Sunday, 7 August 2011

258 Doctor Who and the Silurians: Episode One

EPISODE: Doctor Who and the Silurians: Episode One
TRANSMITTED: 31 January 1970
WRITER: Malcolm Hulke
DIRECTOR: Timothy Combe
SCRIPT EDITOR: Terrance Dicks
PRODUCER: Barry Letts
FORMAT: DVD: Doctor Who - Beneath the Surface (The Silurians / The Sea Devils / Warriors of the Deep)
Episode Format: 16mm b&w film recording recoloured using 525 off air video

Two men, Davis & Spencer, are caving when they're attacked by a dinosaur. Davis is killed and Spencer is badly injured. The Doctor is working on Bessie, his recently acquired vintage Roadster, when he & Liz are summoned to the Wenley Moor nuclear research centre, built into the Derbyshire cave complex. They have been suffering personnel trouble and power loss over the last 3 months. Their security chief Major Baker thinks someone is sabotaging the establishment. Deputy head scientist, Doctor John Quinn, tells how one of their technicians was killed and another injured pot holing. The Doctor finds discrepancies in their log, with pages of paper been removed. Liz checks the centre's medical records for any unusual occurrences. The Doctor persuades local medic Doctor Meredith to let him see Spencer, the man injured in the cave in. Spencer has reverted to a child like state drawing on the walls walls and tries to attack the Doctor. The Doctor thinks Spencer is afraid of something he's seen. Quinn and his assistant, Miss Dawson are worried, Miss Dawson wants "them" to stop but Quinn thinks that the knowledge he will gain is worth any risk. There's another power loss, but as the Cyclotron shutdown is initiated technician Roberts goes berserk and attacks Miss Dawson. he is detained and the Doctor attends to Roberts' tasks. Liz finds evidence of lots of neurosis amongst staff who have worked in Cyclotron room. She obtains Davis autopsy report which reveals he had claw marks on his body. Curious, the Doctor descends into the cave complex and is attacked by dinosaur...

For me, Doctor Who and the Silurians, the only Doctor Who story to have the show's name in the story title, has never been a go to story. At seven parts it's a bit too long to watch in an evening, so I haven't seen it too often: I think I'm approaching this with less than half a dozen viewings. I'm afraid the first episode has left me rather cold. For an era that's known for it's location work the brief scenes filmed in Godalming High Street and on the Hog's Back are the only outside we see. Beyond that it's a lot of people talking in rooms. And two brief glimpses of a dinosaur. Despite having some great acting talent involved this episode just doesn't sparkle.

Speaking of which.... Doctor Quinn (not the Medicine Woman!) is played by Fulton Mackay at this point four years before his career defining role as Mr Mackay, the Prison Officer in the superb Porridge. Major Baker is a return to the show for Norman Jones previously Khrisong in the Abominable Snowmen who would return as Hieronymous in The Masque of Mandragora. On Doctor Who debut, playing research centre head Dr. Lawrence, is Peter Miles who'll return as Professor Whitaker in Invasion of the Dinosaurs and as General Nyder in Genesis of the Daleks. There's elements of Nyder in his performance here. Interestingly enough his Genesis co-star pops up in the next story! Finally and very briefly appearing as Davis is Bill Matthews who'll return as a Prison Officer in The Mind of Evil.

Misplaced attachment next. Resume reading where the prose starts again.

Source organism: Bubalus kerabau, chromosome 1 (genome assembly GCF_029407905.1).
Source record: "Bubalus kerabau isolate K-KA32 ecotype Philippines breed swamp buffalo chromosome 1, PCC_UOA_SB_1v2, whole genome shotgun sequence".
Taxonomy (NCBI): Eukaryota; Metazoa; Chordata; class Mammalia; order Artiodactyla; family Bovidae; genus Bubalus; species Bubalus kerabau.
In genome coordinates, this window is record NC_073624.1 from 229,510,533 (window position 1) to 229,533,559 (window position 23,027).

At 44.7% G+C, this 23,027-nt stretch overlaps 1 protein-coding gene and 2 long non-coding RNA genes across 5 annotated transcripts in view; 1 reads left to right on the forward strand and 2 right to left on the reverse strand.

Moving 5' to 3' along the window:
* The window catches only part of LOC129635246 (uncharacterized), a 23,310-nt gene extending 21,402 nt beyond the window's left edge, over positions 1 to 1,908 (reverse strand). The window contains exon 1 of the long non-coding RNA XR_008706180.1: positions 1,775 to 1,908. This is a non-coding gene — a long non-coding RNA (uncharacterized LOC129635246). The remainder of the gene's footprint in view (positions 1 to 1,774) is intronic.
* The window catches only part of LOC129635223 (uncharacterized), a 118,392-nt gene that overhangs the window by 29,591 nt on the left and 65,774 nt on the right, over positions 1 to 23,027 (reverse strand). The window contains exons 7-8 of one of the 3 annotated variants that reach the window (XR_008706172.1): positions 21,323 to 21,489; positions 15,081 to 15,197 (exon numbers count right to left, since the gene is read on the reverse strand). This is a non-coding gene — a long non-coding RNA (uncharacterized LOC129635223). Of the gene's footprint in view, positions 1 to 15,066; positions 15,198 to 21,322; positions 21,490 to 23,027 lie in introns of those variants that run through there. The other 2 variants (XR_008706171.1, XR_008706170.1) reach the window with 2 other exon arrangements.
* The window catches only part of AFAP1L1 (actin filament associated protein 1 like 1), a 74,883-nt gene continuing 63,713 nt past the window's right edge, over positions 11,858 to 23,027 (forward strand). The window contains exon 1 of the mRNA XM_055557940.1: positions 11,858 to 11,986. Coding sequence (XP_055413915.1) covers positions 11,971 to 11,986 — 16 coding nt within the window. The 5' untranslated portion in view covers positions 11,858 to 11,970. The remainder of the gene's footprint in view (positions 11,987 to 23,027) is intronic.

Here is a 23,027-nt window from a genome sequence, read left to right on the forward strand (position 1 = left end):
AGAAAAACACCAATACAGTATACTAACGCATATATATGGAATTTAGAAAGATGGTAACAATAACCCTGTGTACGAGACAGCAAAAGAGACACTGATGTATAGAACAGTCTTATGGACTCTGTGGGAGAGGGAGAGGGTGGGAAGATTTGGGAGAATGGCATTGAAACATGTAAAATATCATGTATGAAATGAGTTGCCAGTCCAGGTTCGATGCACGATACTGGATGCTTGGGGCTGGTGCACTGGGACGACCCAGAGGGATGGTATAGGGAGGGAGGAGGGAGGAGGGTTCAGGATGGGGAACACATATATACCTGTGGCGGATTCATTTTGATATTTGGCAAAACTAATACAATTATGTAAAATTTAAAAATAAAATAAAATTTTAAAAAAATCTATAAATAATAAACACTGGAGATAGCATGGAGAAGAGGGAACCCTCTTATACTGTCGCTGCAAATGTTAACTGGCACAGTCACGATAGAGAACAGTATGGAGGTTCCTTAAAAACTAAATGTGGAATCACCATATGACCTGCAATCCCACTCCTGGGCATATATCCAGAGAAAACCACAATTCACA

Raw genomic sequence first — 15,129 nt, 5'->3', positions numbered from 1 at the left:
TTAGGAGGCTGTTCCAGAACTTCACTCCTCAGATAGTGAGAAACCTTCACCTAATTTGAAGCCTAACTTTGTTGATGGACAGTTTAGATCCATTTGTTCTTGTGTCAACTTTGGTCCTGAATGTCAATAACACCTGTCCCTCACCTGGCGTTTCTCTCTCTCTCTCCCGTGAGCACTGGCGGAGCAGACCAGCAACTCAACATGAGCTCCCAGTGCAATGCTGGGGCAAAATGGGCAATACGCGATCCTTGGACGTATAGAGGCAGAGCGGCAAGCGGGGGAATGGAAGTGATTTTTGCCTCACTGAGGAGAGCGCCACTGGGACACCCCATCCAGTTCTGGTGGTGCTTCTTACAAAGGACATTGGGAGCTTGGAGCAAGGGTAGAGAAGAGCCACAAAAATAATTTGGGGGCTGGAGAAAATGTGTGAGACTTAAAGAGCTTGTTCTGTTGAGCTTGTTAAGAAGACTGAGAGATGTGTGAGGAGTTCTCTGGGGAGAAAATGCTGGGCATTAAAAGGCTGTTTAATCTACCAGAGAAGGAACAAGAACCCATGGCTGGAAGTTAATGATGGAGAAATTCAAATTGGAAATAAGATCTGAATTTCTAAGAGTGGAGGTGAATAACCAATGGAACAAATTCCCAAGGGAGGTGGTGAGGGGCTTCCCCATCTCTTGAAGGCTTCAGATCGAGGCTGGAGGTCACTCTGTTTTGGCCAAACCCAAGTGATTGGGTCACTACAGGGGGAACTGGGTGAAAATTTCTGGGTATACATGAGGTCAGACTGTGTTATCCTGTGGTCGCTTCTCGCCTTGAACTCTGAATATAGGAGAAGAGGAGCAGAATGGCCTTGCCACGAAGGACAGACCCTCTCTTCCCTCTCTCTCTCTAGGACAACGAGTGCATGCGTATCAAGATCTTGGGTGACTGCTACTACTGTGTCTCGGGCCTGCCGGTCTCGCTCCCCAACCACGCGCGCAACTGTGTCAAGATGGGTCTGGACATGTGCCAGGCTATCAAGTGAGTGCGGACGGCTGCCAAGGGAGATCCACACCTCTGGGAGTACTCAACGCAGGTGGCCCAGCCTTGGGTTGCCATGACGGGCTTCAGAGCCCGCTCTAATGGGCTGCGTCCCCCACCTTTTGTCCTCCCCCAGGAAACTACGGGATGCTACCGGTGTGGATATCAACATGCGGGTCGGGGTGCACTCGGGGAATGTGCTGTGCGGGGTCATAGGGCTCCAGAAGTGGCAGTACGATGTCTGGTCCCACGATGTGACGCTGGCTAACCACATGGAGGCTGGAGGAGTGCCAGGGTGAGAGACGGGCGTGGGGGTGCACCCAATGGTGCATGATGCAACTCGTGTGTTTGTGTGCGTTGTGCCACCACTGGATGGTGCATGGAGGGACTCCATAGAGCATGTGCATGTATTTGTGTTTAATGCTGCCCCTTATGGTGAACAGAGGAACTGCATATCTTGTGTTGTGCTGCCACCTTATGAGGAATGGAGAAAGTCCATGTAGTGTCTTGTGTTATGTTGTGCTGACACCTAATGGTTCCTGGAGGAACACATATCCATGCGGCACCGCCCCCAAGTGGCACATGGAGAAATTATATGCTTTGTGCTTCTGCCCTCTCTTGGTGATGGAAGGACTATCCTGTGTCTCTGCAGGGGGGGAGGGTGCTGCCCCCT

This is Barry Letts' first credited story as Doctor Who producer and as he recounts in his book, Who And Me: The Memoir of Barry Letts, it was something of a baptism of fire! This episode had major problems on the first studio recording day: The scenery, provided by an outside contractor, wasn't ready and what little they had supplied wasn't usable. Staff were summoned from all over the BBC to make the studio ready for recording. At that time Doctor Who filmed one episode every week, albeit now with an added week in between stories for location filming, as it had done since the series started. Following a post mortem into events Letts proposed that the show moved to a two episodes a fortnight schedule with the episodes being shot on consecutive days. This would mean sets only had to be erected and struck once a fortnight, reducing workload & potential damage and allowing more complex sets to be built. To his surprise virtually everyone involved immediately loved the idea and it was adopted for the final story of the season, Inferno.

Finally this episode sees the debut of Bessie, the Doctor's yellow vintage Edwardian Roadster. It will be with us pretty constantly for the next few years and make sporadic appearances after that right up to the last season of the original Doctor Who.

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